NASA Wants You To Find Planet 9

UC Berkeley, NASA looking for citizen scientists to help find Planet 9

NASA-funded website lets public search for new nearby worlds

They are asking for your help in the search, using a new citizen-science website called Backyard Worlds: Planet 9. "But an identical object could also be floating freely in space, unattached to any star, and we'd call it a brown dwarf".

What Backyard Worlds has done is pool months of infrared images of the sky.

WISE took the image covering a large area of the sky that helped astronomers detect faint stars that shift their position from time to time.

'There are just over four light-years between Neptune and Proxima Centauri, the nearest star, and much of this vast territory is unexplored, ' said lead researcher Marc Kuchner, an astrophysicist at NASA's Goddard Space Flight Center.

Backyard Worlds: Planet 9 is a collaboration between NASA, UC Berkeley, the American Museum of Natural History in New York, Arizona State University, the Space Telescope Science Institute in Baltimore, and Zooniverse, a collaboration of scientists, software developers and educators who collectively develop and manage citizen science projects on the internet. Clyde Tombaugh used a special machine that systematically switched images on glass astronomical plates back and forth, looking for any objects in the night sky that "moved" between the images.

"Backyard World: Planet 9" is not only about finding the mysterious planet but also about identifying the stars located outside our solar system. Though the mission is no longer active, WISE provided some of the most comprehensive images of the sky that we have, making it an ideal "map". That's the nickname for a possible planet larger than Earth that may be just past Pluto.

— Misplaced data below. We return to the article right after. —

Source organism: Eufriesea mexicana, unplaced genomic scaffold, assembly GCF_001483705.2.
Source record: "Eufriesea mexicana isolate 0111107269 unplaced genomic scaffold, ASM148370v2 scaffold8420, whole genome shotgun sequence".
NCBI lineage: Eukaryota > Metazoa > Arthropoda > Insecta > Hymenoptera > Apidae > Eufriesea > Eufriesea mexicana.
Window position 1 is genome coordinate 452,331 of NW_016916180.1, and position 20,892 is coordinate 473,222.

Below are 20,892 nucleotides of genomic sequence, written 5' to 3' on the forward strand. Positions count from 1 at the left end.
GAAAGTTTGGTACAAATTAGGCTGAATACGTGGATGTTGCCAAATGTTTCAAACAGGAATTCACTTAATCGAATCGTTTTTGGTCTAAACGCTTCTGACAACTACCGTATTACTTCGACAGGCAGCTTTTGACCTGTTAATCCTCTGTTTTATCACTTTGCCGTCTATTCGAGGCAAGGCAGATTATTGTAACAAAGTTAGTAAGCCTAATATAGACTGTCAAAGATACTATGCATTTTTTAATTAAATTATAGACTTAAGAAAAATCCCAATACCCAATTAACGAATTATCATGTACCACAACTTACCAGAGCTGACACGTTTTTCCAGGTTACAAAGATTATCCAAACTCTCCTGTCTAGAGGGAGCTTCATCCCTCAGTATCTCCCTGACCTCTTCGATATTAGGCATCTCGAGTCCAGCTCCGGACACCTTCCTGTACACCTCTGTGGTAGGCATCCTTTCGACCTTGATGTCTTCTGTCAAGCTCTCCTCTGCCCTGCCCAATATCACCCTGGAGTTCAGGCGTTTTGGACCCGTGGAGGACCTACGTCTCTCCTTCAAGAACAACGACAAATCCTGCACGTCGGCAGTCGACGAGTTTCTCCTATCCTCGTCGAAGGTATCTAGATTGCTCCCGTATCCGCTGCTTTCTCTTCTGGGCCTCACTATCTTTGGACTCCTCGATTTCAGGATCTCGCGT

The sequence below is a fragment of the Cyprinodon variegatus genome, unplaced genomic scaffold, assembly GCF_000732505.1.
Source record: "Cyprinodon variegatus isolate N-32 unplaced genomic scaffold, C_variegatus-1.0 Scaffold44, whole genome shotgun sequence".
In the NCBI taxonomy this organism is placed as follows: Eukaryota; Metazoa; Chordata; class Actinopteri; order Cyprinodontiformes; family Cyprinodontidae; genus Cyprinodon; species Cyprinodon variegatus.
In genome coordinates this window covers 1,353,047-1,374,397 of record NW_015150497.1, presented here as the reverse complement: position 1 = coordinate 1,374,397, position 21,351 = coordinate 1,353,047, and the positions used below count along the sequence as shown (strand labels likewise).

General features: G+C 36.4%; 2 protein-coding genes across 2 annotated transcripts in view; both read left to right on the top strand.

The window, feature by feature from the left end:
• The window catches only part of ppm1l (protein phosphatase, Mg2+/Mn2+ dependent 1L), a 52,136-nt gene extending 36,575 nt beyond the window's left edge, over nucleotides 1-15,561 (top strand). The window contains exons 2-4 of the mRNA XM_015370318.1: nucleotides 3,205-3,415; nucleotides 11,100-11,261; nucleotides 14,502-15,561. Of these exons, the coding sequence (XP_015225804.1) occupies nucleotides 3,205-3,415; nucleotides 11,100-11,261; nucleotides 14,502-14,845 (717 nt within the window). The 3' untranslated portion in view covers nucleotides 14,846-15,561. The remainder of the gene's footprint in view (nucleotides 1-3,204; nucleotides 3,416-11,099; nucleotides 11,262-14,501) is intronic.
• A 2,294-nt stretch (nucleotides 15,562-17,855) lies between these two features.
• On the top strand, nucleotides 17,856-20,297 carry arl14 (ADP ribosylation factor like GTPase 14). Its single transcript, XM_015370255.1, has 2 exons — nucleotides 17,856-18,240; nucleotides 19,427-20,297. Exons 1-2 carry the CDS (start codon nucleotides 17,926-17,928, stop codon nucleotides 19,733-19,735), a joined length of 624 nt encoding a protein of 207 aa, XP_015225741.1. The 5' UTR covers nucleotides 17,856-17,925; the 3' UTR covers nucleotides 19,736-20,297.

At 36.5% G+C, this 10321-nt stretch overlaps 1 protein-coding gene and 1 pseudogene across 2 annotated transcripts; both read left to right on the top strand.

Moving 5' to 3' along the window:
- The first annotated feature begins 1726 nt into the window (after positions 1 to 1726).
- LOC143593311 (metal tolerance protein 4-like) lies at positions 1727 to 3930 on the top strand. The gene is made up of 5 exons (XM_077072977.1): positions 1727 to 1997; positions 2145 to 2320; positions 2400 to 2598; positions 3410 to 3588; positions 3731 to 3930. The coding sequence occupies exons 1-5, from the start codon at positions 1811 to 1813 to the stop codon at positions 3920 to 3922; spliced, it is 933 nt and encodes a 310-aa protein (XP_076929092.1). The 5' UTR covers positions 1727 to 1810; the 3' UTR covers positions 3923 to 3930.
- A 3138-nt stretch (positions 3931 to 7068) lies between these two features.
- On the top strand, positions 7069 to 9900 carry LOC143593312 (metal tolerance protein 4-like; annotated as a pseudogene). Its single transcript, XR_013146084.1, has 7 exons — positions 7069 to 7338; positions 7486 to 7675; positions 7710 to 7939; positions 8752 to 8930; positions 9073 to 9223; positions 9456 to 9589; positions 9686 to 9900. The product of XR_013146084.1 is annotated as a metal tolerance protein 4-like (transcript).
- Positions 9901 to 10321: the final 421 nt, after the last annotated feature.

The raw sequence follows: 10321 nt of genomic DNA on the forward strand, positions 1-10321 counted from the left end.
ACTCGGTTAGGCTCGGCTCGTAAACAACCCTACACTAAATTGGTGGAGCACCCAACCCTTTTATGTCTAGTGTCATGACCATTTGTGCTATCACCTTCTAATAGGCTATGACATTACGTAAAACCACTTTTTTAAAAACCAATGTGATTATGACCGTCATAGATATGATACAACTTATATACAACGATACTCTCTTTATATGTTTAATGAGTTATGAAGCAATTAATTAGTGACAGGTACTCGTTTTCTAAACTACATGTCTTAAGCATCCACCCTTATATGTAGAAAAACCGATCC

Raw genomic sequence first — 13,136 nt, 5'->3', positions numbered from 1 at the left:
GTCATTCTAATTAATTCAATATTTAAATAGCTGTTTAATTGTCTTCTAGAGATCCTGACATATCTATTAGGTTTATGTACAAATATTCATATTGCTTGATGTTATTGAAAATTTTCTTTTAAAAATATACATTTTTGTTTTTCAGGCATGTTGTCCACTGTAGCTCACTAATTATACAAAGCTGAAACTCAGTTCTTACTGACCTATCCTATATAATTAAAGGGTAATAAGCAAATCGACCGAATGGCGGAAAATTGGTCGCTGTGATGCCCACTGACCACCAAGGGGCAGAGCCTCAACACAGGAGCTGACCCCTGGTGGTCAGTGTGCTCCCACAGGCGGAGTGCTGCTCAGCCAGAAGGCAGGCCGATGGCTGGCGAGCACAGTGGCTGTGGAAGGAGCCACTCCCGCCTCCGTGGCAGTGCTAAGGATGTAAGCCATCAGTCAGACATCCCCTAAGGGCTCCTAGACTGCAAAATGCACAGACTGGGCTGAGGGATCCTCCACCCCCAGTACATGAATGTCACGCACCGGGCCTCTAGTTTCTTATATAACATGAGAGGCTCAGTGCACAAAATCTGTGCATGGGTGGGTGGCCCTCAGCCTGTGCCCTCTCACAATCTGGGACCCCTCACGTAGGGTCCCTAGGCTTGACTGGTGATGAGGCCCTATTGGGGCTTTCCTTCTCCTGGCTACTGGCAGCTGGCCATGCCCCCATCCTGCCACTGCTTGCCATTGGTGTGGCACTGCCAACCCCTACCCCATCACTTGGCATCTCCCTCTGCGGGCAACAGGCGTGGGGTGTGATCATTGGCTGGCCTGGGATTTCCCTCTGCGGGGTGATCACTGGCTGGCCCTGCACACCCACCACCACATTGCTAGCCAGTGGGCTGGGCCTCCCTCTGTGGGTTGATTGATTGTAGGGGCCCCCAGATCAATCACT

Planet 9 could have a mass about 10 times that of Earth and an orbit about 20 times farther from the sun, on average, than Neptune, NASA said.

Video courtesy of the American Museum of Natural History. Meisner thinks it's more likely that volunteers will find brown dwarfs in the solar neighborhood. If Planet 9 is out there, it's gotta be somewhere in these flip books-probably looking a little blueish.

Previously known brown dwarf WISE 0855-0714 is seen here in this Backyard World flipbook as a moving orange dot at upper left. He hopes that the Backyard Worlds search will turn up a new nearest neighbor to our sun. A postdoctoral researcher in ASU's School of Earth and Space Exploration, Schneider is particularly interested in studying objects smaller than fully fledged stars and ranging down in size to planets. Moving objects flagged by participants will be prioritized by the science team for later follow-up observations by professional astronomers.

In any resulting discoveries, participants will have shared credit.

'By using Backyard Worlds: Planet 9, the public can help us discover more of these unusual rogue worlds'.

Scientists are crossing their fingers that someone can confirm the existence of "Planet 9."

Meisner said WISE is uniquely suited for discovering extremely cold brown dwarfs, which can be invisible to the biggest ground-based telescopes despite being very close.

However, if a brown dwarf is orbiting a star and has a mass that is five times the mass of Jupiter, it would be a star. "By using Backyard Worlds: Planet 9, the public can help us discover more of these unusual rogue worlds".

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